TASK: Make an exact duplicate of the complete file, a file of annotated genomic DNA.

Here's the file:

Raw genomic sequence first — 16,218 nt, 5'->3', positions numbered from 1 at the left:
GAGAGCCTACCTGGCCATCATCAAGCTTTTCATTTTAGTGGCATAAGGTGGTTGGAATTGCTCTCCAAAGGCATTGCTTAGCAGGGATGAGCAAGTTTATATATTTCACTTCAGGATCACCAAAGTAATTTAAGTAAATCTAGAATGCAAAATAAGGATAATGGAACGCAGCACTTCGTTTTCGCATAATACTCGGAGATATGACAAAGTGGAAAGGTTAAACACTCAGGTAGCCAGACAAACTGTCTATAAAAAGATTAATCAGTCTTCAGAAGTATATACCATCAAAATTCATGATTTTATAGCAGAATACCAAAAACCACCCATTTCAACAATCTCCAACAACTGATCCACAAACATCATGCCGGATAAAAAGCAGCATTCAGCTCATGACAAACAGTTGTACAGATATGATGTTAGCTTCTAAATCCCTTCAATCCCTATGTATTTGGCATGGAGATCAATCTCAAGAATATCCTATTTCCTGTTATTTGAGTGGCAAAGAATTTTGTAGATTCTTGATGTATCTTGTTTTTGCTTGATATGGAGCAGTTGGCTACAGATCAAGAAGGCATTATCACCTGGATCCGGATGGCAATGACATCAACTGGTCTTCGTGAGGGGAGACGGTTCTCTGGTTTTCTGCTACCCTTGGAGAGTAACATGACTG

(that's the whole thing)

Raw genomic sequence first — 16,218 nt, 5'->3', positions numbered from 1 at the left:
GAGAGCCTACCTGGCCATCATCAAGCTTTTCATTTTAGTGGCATAAGGTGGTTGGAATTGCTCTCCAAAGGCATTGCTTAGCAGGGATGAGCAAGTTTATATATTTCACTTCAGGATCACCAAAGTAATTTAAGTAAATCTAGAATGCAAAATAAGGATAATGGAACGCAGCACTTCGTTTTCGCATAATACTCGGAGATATGACAAAGTGGAAAGGTTAAACACTCAGGTAGCCAGACAAACTGTCTATAAAAAGATTAATCAGTCTTCAGAAGTATATACCATCAAAATTCATGATTTTATAGCAGAATACCAAAAACCACCCATTTCAACAATCTCCAACAACTGATCCACAAACATCATGCCGGATAAAAAGCAGCATTCAGCTCATGACAAACAGTTGTACAGATATGATGTTAGCTTCTAAATCCCTTCAATCCCTATGTATTTGGCATGGAGATCAATCTCAAGAATATCCTATTTCCTGTTATTTGAGTGGCAAAGAATTTTGTAGATTCTTGATGTATCTTGTTTTTGCTTGATATGGAGCAGTTGGCTACAGATCAAGAAGGCATTATCACCTGGATCCGGATGGCAATGACATCAACTGGTCTTCGTGAGGGGAGACGGTTCTCTGGTTTTCTGCTACCCTTGGAGAGTAACATGACTG